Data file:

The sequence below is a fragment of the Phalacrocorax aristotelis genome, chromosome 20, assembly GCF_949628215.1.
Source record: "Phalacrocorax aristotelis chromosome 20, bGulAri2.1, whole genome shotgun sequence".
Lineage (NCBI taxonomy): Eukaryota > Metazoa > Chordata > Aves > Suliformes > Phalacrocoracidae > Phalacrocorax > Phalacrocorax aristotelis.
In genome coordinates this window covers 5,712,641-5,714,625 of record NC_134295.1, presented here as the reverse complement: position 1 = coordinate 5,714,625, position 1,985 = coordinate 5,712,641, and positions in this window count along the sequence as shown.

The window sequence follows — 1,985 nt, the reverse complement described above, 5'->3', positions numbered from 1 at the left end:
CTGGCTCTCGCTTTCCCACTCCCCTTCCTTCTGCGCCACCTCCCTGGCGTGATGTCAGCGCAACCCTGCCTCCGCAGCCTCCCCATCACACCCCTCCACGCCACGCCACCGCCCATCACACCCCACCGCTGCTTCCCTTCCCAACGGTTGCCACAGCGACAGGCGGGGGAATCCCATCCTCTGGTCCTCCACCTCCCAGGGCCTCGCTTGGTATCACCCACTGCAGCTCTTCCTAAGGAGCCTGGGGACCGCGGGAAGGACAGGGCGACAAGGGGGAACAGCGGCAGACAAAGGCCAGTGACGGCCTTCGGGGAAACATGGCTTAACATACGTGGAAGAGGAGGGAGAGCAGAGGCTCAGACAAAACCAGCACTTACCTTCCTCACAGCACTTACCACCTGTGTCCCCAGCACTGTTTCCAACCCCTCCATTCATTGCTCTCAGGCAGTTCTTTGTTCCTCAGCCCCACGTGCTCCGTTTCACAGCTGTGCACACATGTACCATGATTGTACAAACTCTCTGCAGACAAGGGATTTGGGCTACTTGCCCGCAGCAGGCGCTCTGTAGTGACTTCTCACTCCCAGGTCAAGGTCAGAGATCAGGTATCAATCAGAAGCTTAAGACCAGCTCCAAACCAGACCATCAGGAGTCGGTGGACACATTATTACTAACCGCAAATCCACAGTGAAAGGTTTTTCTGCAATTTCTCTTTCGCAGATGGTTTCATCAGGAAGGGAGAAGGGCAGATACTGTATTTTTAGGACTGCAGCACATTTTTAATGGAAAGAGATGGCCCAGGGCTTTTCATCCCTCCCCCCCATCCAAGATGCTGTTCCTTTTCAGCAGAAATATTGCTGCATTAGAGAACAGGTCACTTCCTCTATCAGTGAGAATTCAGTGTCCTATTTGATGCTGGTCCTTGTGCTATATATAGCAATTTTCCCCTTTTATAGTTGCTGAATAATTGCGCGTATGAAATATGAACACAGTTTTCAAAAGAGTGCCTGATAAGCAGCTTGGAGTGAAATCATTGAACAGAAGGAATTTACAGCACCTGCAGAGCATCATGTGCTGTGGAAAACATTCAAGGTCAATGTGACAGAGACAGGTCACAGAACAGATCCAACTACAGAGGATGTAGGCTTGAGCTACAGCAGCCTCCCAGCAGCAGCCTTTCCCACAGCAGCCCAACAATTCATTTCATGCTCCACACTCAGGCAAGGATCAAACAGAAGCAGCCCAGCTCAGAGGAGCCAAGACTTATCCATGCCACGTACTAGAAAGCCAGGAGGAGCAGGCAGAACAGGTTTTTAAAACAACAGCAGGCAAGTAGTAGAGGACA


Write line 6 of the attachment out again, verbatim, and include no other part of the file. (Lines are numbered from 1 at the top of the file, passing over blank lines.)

CTGGCTCTCGCTTTCCCACTCCCCTTCCTTCTGCGCCACCTCCCTGGCGTGATGTCAGCGCAACCCTGCCTCCGCAGCCTCCCCATCACACCCCTCCACGCCACGCCACCGCCCATCACACCCCACCGCTGCTTCCCTTCCCAACGGTTGCCACAGCGACAGGCGGGGGAATCCCATCCTCTGGTCCTCCACCTCCCAGGGCCTCGCTTGGTATCACCCACTGCAGCTCTTCCTAAGGAGCCTGGGGACCGCGGGAAGGACAGGGCGACAAGGGGGAACAGCGGCAGACAAAGGCCAGTGACGGCCTTCGGGGAAACATGGCTTAACATACGTGGAAGAGGAGGGAGAGCAGAGGCTCAGACAAAACCAGCACTTACCTTCCTCACAGCACTTACCACCTGTGTCCCCAGCACTGTTTCCAACCCCTCCATTCATTGCTCTCAGGCAGTTCTTTGTTCCTCAGCCCCACGTGCTCCGTTTCACAGCTGTGCACACATGTACCATGATTGTACAAACTCTCTGCAGACAAGGGATTTGGGCTACTTGCCCGCAGCAGGCGCTCTGTAGTGACTTCTCACTCCCAGGTCAAGGTCAGAGATCAGGTATCAATCAGAAGCTTAAGACCAGCTCCAAACCAGACCATCAGGAGTCGGTGGACACATTATTACTAACCGCAAATCCACAGTGAAAGGTTTTTCTGCAATTTCTCTTTCGCAGATGGTTTCATCAGGAAGGGAGAAGGGCAGATACTGTATTTTTAGGACTGCAGCACATTTTTAATGGAAAGAGATGGCCCAGGGCTTTTCATCCCTCCCCCCCATCCAAGATGCTGTTCCTTTTCAGCAGAAATATTGCTGCATTAGAGAACAGGTCACTTCCTCTATCAGTGAGAATTCAGTGTCCTATTTGATGCTGGTCCTTGTGCTATATATAGCAATTTTCCCCTTTTATAGTTGCTGAATAATTGCGCGTATGAAATATGAACACAGTTTTCAAAAGAGTGCCTGATAAGCAGCTTGGAGTGAAATCATTGAACAGAAGGAATTTACAGCACCTGCAGAGCATCATGTGCTGTGGAAAACATTCAAGGTCAATGTGACAGAGACAGGTCACAGAACAGATCCAACTACAGAGGATGTAGGCTTGAGCTACAGCAGCCTCCCAGCAGCAGCCTTTCCCACAGCAGCCCAACAATTCATTTCATGCTCCACACTCAGGCAAGGATCAAACAGAAGCAGCCCAGCTCAGAGGAGCCAAGACTTATCCATGCCACGTACTAGAAAGCCAGGAGGAGCAGGCAGAACAGGTTTTTAAAACAACAGCAGGCAAGTAGTAGAGGACA